I’m certainly no stranger to visiting shady buildings. I have been going into vacant houses all over the area for years. Mostly by myself. I understand the risk and accept it. But that doesn’t mean that property owners and their real estate agents don’t have some level of responsiblity in making sure the property is safe.
Case in point: lockbox codes. As a general rule, access codes to enter properties should only given out to real estate agents or in some other controlled capacity. Not that agents are not capabable of commiting a crime or doing something stupid, but I always feel somewhat comfortable in the thought that access isn’t simply given out on demand. At least, that’s the way it should work.
Unfortunately, I can’t tell you how many times I will call a listing agent’s office to get a lockbox code only to be given the code, no questions asked. Not even a “Who are you?” or “What agency are you with?” They just give out the code. Makes me feel real safe. Not that someone couldn’t lie about that info, but its at least something. Don’t even get me started on the fact that banks are stupid enough to reuse the same 5 lockbox codes all over town. And we wonder why copper gets stolen out every vacant building in the area.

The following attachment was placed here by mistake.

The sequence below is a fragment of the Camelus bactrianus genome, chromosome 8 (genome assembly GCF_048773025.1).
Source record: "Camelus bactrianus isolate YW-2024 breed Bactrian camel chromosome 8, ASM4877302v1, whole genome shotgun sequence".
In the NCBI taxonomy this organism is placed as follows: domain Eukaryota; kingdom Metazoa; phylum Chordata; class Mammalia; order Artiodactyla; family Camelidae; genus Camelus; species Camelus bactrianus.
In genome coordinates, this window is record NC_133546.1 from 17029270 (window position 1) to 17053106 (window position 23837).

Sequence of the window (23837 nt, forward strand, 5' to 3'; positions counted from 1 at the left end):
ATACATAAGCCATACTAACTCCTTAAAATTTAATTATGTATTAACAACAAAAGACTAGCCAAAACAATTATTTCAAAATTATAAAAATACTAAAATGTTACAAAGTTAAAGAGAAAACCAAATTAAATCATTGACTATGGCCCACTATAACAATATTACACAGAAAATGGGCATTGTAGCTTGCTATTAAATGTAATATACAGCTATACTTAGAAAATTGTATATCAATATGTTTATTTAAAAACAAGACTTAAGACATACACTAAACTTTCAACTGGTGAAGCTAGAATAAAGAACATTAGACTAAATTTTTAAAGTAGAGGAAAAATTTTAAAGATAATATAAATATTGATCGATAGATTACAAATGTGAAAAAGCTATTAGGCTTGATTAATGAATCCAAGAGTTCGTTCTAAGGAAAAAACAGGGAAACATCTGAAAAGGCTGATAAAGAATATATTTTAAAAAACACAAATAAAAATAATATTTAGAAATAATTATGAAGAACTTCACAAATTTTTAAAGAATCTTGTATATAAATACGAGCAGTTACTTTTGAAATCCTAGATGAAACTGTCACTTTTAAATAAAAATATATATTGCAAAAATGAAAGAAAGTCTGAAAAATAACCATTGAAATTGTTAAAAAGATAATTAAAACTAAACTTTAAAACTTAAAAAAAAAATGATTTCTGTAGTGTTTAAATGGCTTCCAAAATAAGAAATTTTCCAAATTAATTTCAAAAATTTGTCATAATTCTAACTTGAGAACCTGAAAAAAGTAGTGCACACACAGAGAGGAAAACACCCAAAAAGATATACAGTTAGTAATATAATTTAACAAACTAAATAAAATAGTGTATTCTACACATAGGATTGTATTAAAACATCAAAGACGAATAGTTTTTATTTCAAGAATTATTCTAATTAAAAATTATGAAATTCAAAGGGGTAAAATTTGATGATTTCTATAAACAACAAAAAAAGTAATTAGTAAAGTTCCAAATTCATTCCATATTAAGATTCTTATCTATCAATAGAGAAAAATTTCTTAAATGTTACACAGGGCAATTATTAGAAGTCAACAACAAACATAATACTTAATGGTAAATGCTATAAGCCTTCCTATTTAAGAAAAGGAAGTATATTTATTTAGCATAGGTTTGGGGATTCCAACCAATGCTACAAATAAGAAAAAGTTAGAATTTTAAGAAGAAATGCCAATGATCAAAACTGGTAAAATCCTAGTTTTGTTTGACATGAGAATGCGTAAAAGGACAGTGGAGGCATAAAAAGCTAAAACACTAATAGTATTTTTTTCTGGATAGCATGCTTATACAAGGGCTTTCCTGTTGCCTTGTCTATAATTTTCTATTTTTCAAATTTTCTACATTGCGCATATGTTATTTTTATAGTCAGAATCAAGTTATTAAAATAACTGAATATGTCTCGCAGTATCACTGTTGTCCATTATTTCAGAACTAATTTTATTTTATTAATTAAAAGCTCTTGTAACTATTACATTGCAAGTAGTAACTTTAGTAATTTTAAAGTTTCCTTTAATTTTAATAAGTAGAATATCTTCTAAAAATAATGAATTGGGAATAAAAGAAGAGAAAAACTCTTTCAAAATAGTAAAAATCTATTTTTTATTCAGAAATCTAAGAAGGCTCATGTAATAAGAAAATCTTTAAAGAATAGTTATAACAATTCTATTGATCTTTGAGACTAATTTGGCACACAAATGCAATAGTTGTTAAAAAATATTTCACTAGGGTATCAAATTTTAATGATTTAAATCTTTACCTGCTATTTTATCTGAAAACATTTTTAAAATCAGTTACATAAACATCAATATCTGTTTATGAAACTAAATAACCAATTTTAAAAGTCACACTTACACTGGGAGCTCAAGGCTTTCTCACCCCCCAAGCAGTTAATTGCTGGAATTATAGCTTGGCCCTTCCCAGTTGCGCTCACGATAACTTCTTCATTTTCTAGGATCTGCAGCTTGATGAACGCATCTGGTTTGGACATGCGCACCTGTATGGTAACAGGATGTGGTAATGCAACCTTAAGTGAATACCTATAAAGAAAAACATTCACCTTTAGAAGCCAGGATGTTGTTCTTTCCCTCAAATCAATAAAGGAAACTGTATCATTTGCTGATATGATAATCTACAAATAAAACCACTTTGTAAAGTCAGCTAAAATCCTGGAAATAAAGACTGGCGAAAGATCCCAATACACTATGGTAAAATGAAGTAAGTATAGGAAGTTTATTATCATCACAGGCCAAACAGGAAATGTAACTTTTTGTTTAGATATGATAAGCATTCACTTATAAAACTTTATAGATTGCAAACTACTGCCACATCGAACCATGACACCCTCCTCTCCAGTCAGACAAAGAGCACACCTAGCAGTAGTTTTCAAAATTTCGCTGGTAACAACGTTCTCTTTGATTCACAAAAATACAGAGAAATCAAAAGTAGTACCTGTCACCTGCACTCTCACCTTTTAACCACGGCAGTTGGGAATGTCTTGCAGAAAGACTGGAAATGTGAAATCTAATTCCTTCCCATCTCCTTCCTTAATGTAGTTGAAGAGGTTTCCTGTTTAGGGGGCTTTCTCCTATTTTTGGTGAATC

The fact is that the real estate industry needs to come up with some sort of system to verify a persons identity to maximize our own safety, the safety of our clients and the properties we list. Only then should you even consider letting your guard down. Until that day comes (probably never), the reality of the situation is that one must never assume a property is secure when they visit it. Never let your guard down. Here are a few ideas on how you can protect yourself:
- If you are visiting a property, try to go with another person or at least let someone else know where you are going.
- Unlock the front door, knock and announce your arrival when you reach a property. Then do your exterior viewing of the house to give any squatters time to leave. Much like a bear, they are usually more scared of you than you are of them. I used to do this a lot at unsecured buildings when I did BPO’s and I saw guys sneak out quite a few times. It works.
- Avoid visiting properties after dark.
- Carry an oversize Maglite flashlight in properties. Not only does it take care of your illumination needs, it also acts as a great weapon in self-defense.
- Carry a can of mace with you. If you really want to protect yourself, a large can of “riot mace” or even the newer “pistol-like” varieties are a good choice. I’m thinking of getting a mace gun myself.
- Carry a gun. Obviously you’ll need to make sure you follow the law on this one, but a lot of investors have concealed-carry permits for this purpose. Just be careful on this one. Bumping into a squatter is not cause to shoot them, so the element of surprise might lead to an unfortunate accident.
Following these basic steps, and having at least one method of self-defense will help you limit your risk. In the perfect world, this wouldn’t be necessary, but I’d rather be cautious than get stabbed with a butter-knife by a hobo. Whether your viewing vacant houses, occupied duplexes or rehabbed 4-families, watch yourselves out there.